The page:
Anxiety over jobs, for example, drives demand for mental healthcare services at a time when funding is dwindling.
At the same time, those with chronic mental health issues are finding that fewer Medicaid funds are being allocated to services thanks to government belt tightening.
A recent report by the National Alliance on Mental Illness (NAMI) documents a total of $1.6 billion in direct cuts to state mental health agencies by individual states over the last three years. According to the National Association of State Mental Health Program Directors, which includes a variety of non-direct funding cuts related to mental healthcare in its numbers, states have cut back by $3.4 billion over the last three years.
"We're seeing a tremendous increase in referrals, requests for services on stress disorders, anxiety and depression," he says. "A lot of what we're seeing is work stress. That's coming from a number of sources. Some of it comes from increased pressure from superiors to do more with less, some comes from co-workers who are somewhat dysfunctional and not pulling their share of the load-often because of their own stress and anxiety. Many have fears of job loss. Finally, more people are coming to us because they're now unemployed."
Solly says the clinic has also seen a rise in alcohol and substance abuse, some of which he attributes to people trying to self medicate their mental illnesses.
At the federal level, cuts to Medicaid funding have been the subject of ongoing Congressional debate. Proposals for cuts in Medicaid have ranged from $75 billion to almost $200 billion.
"Medicaid is the biggest source of funding for serious, chronic mental illnesses," says Ron Honberg, NAMI's director of Policy and Legal Affairs. "The reason for that is, among the population of people with serious chronic mental illnesses, only 30% are employed."
He says those high unemployment rates are due to a number of factors, including the disabling effects of the illness, trouble getting jobs, and disincentives to work that are built into public benefit programs. For example, private insurance at a workplace may not cover mental healthcare the way public benefit plans do.
"Private insurance is particularly important for the broader mental health category [such as mild depression or intermittent anxiety], as well as in the early onset of more severe mental illnesses," Honberg says. "Often when people are initially diagnosed with severe, chronic mental illness, they are already employed and have insurance, or are younger people who are still covered under their parents' private insurance. Historically, private insurance has not adequately covered mental healthcare."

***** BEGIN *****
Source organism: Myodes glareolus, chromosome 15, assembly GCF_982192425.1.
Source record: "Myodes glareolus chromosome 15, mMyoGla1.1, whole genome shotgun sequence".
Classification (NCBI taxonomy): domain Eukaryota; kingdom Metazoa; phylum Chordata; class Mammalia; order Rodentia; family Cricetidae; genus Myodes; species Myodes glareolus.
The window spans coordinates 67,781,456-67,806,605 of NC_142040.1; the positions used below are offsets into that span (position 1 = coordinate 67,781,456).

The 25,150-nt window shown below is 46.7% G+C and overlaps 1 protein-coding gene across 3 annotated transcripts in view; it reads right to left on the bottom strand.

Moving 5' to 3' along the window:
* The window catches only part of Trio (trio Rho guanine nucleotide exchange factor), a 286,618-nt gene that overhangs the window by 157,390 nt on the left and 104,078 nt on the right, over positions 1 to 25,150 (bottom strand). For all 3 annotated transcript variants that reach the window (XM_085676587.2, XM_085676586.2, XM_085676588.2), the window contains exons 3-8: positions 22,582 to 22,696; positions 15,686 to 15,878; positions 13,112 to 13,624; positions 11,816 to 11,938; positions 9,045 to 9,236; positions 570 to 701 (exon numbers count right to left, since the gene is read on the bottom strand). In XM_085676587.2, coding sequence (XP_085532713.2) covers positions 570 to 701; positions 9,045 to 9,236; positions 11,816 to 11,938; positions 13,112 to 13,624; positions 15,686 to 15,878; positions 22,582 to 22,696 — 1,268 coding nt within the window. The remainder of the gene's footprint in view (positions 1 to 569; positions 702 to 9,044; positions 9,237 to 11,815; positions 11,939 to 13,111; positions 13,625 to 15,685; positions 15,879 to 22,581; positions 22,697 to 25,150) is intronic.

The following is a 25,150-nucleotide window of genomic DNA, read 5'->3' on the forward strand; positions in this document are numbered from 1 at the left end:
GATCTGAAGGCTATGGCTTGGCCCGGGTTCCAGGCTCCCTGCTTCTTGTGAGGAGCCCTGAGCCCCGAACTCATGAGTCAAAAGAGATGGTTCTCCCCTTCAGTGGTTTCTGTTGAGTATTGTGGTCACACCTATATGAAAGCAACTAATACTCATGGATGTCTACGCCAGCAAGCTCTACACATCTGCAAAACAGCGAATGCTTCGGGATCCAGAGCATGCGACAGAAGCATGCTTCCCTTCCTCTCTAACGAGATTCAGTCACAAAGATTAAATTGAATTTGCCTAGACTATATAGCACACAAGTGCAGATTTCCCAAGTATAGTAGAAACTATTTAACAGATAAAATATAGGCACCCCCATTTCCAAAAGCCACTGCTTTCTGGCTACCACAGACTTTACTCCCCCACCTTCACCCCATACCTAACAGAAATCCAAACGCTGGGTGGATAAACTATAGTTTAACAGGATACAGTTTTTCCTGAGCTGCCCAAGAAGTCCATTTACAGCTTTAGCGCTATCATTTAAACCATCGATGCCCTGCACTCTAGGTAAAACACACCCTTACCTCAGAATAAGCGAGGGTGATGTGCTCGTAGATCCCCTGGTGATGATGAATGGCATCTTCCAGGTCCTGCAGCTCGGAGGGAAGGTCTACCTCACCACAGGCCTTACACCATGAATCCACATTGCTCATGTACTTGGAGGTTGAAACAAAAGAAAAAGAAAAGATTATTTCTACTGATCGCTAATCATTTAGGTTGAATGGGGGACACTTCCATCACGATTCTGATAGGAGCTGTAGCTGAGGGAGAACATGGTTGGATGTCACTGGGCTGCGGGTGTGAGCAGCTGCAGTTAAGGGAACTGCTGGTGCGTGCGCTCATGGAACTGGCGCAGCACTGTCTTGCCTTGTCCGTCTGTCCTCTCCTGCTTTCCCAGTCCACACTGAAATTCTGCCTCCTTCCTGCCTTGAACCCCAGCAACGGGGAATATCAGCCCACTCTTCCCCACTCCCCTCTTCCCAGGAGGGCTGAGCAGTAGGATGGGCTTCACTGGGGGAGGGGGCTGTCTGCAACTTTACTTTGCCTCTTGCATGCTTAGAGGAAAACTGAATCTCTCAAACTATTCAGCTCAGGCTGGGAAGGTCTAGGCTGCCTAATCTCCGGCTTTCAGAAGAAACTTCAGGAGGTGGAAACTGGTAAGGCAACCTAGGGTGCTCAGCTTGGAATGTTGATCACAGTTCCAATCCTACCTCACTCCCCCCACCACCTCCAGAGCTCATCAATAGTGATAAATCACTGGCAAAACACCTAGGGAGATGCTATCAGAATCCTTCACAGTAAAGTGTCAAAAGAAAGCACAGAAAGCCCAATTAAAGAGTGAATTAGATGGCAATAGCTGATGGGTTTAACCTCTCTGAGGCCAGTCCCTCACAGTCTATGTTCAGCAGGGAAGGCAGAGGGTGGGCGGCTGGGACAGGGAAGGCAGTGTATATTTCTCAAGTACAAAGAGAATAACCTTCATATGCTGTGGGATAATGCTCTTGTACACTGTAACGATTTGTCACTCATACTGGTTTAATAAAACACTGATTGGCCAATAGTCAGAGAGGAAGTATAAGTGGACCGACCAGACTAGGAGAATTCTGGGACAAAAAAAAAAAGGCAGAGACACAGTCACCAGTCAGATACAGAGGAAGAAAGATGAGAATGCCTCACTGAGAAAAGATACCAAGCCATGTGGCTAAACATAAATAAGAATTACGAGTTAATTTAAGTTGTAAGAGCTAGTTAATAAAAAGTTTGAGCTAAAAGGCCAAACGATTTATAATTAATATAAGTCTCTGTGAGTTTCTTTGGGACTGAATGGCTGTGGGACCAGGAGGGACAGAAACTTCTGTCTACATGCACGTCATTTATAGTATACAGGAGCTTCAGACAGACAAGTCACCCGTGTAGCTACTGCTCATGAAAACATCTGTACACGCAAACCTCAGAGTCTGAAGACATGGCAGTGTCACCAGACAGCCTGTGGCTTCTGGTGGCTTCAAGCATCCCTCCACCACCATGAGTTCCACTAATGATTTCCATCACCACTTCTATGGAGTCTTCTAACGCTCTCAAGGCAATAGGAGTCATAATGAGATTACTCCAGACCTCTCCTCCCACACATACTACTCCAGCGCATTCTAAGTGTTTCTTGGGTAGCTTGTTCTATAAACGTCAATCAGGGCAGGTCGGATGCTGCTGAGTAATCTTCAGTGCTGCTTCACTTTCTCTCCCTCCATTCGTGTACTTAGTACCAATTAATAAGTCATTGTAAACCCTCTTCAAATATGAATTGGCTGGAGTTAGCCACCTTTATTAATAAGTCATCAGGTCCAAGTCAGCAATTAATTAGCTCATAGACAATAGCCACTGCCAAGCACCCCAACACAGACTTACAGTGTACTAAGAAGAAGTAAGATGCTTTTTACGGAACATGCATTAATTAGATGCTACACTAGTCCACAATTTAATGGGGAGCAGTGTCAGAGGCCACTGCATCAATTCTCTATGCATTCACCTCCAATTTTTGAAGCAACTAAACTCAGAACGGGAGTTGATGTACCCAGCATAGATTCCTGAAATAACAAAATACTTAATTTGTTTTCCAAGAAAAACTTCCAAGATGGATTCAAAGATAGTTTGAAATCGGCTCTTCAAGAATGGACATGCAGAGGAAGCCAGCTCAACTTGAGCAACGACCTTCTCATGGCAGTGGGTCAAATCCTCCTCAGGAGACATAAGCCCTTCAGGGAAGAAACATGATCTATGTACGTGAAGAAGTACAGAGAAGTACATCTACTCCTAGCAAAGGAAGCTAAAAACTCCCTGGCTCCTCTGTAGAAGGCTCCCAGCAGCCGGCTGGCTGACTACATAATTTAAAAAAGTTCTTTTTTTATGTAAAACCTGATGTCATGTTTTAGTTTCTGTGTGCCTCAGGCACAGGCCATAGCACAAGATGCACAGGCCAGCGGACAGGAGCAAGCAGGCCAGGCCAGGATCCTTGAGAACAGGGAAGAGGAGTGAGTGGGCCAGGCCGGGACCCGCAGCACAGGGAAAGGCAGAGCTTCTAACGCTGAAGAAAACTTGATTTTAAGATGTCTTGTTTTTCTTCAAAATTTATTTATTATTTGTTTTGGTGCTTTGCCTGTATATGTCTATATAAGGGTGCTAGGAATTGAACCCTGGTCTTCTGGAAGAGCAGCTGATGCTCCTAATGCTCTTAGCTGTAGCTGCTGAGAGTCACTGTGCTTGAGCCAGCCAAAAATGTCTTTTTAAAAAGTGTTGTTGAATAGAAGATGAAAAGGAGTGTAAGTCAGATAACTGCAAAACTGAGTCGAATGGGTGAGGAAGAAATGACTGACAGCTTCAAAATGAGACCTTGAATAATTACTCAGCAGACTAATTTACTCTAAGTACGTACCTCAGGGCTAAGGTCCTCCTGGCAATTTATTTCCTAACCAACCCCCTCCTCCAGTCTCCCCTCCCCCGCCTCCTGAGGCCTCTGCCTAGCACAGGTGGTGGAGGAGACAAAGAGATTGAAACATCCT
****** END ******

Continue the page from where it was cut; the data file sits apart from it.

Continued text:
Details of The Paul Wellstone and Pete Domenici Mental Health Parity and Addiction Equity Act, which was enacted on Oct. 3, 2008, are still being hammered out. However, Honberg says the federal law is a first step toward equalizing health insurance benefits.
"It's one of those cases where people look at what's simplest to cut on the surface," says Solly. "Mental health services are not used as much as a lot of the physical health services. People are in the habit of going to physician when they're not feeling well, or going to dentist for check up. Very few are in the habit of going to a psychologist or mental healthcare provider regularly."
But that doesn't necessarily mean mental health services are less needed. Part of the parity problem between physical and mental healthcare services stems from the stigma still attached to mental health issues.
"That stigma is a big, big factor," Honberg says. "I've met lots of people who have said, 'When I needed counseling or psychiatric treatment, I paid out of pocket.' People are afraid of losing their insurance or losing their jobs."
He compares it to the way "cancer" was once a "dirty word," but now is openly discussed and money is raised to research it.
"Although the prevalence rates of serious mental illnesses are quite high-6% to 7%-families tend not to talk about it, or discuss it in negative terms," he says.